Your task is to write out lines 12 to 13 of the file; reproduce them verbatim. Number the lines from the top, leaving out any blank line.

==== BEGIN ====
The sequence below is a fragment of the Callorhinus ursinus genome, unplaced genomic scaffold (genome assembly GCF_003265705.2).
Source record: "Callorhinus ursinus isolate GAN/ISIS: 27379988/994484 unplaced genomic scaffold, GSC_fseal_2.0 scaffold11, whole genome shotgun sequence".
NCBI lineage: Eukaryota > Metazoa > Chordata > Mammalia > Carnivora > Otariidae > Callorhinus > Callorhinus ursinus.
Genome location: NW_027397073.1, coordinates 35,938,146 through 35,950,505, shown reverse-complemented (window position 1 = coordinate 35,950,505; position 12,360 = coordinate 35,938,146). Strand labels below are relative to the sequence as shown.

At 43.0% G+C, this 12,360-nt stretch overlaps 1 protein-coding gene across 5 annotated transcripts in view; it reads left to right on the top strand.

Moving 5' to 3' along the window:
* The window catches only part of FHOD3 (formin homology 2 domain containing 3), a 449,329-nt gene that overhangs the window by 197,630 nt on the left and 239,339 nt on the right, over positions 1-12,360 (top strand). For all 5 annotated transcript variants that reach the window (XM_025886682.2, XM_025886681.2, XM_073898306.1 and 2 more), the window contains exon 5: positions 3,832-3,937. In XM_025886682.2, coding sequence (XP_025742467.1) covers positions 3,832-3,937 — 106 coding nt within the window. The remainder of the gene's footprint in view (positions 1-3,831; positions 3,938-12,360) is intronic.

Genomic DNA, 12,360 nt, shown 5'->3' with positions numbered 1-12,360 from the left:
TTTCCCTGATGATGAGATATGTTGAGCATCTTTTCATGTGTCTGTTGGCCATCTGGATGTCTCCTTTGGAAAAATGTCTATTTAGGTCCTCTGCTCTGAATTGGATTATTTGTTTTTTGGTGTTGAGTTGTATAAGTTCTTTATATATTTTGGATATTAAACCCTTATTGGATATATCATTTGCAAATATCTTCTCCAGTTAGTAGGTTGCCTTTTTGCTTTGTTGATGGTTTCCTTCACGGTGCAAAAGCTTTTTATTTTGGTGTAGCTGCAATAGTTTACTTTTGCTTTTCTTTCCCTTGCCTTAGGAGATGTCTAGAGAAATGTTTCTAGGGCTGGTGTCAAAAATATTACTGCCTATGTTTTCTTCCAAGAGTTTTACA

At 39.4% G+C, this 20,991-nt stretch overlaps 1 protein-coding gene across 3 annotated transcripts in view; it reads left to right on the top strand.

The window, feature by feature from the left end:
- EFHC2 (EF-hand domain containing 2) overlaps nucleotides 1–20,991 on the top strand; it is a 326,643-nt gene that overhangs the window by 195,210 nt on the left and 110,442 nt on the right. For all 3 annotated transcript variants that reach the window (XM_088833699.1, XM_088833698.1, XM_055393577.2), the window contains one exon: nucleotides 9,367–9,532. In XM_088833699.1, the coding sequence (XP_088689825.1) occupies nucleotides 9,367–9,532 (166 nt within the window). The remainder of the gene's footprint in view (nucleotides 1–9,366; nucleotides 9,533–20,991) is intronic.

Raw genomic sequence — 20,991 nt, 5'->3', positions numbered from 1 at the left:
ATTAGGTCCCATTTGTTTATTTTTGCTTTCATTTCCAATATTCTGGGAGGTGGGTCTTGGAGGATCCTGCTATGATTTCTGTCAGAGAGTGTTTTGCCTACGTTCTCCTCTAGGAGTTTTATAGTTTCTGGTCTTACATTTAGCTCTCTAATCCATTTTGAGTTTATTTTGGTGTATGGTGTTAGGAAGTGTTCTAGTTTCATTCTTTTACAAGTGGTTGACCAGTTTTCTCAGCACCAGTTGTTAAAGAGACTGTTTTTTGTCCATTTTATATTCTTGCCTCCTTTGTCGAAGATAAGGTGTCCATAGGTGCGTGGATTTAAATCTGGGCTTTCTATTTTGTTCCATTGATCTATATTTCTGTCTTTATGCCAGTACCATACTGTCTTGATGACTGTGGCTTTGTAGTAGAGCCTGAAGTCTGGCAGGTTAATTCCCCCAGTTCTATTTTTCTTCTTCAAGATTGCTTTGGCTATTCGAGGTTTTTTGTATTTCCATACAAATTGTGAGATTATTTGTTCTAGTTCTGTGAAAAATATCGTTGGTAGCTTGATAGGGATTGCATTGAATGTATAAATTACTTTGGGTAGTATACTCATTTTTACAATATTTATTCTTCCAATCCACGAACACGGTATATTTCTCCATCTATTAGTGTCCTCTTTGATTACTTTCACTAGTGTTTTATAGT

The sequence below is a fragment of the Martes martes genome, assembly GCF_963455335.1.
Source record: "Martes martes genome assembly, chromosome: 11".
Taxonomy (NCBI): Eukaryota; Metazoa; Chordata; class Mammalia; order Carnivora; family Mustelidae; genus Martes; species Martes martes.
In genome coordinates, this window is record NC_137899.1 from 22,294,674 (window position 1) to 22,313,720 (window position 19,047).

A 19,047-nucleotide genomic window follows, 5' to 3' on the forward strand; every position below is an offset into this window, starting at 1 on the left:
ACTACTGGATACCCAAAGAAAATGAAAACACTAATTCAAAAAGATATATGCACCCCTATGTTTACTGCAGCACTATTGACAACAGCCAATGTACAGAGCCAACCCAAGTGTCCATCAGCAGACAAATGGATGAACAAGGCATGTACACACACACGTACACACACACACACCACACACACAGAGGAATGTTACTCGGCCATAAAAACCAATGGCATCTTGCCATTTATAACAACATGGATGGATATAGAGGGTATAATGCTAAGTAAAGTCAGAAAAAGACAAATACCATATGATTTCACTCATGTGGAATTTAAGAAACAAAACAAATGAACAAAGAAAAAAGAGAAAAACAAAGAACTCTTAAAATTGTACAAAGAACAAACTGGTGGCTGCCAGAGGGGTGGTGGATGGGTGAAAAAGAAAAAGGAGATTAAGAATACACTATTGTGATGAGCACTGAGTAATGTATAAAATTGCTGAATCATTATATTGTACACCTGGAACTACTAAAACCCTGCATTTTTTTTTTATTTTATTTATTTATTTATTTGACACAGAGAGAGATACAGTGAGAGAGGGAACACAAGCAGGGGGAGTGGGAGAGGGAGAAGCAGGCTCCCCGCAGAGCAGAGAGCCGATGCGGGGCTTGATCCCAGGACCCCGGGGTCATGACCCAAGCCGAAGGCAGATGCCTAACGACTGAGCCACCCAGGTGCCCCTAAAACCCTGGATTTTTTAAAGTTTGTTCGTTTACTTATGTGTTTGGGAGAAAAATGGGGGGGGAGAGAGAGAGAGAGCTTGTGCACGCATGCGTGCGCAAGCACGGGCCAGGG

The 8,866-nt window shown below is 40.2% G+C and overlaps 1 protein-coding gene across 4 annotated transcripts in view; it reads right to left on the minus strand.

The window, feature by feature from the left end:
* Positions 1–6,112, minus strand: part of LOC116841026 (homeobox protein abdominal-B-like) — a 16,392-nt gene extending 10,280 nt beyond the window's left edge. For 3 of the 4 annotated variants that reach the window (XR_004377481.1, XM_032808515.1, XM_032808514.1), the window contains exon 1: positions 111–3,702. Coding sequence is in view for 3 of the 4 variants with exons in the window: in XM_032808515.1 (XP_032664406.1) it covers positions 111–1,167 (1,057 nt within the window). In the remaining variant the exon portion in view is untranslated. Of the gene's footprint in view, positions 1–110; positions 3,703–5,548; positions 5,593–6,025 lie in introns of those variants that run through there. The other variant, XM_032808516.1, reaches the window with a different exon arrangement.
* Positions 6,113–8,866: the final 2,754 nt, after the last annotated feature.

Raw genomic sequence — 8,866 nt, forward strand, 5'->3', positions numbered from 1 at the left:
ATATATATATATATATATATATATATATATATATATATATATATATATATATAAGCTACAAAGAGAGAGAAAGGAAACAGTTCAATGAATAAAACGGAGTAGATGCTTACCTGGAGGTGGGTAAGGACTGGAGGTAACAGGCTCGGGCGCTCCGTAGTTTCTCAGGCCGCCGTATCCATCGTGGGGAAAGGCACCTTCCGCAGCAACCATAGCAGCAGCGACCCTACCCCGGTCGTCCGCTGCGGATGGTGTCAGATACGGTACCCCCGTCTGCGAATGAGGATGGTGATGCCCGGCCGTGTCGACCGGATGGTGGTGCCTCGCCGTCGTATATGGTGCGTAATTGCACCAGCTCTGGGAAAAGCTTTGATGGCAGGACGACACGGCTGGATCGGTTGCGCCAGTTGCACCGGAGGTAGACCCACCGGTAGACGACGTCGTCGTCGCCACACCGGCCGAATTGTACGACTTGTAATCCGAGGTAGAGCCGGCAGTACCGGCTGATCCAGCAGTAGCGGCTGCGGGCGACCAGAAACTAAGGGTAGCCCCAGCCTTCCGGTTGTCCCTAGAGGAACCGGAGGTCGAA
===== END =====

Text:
- EFHC2 (EF-hand domain containing 2) overlaps nucleotides 1–20,991 on the top strand; it is a 326,643-nt gene that overhangs the window by 195,210 nt on the left and 110,442 nt on the right. For all 3 annotated transcript variants that reach the window (XM_088833699.1, XM_088833698.1, XM_055393577.2), the window contains one exon: nucleotides 9,367–9,532. In XM_088833699.1, the coding sequence (XP_088689825.1) occupies nucleotides 9,367–9,532 (166 nt within the window). The remainder of the gene's footprint in view (nucleotides 1–9,366; nucleotides 9,533–20,991) is intronic.

Raw genomic sequence — 20,991 nt, 5'->3', positions numbered from 1 at the left: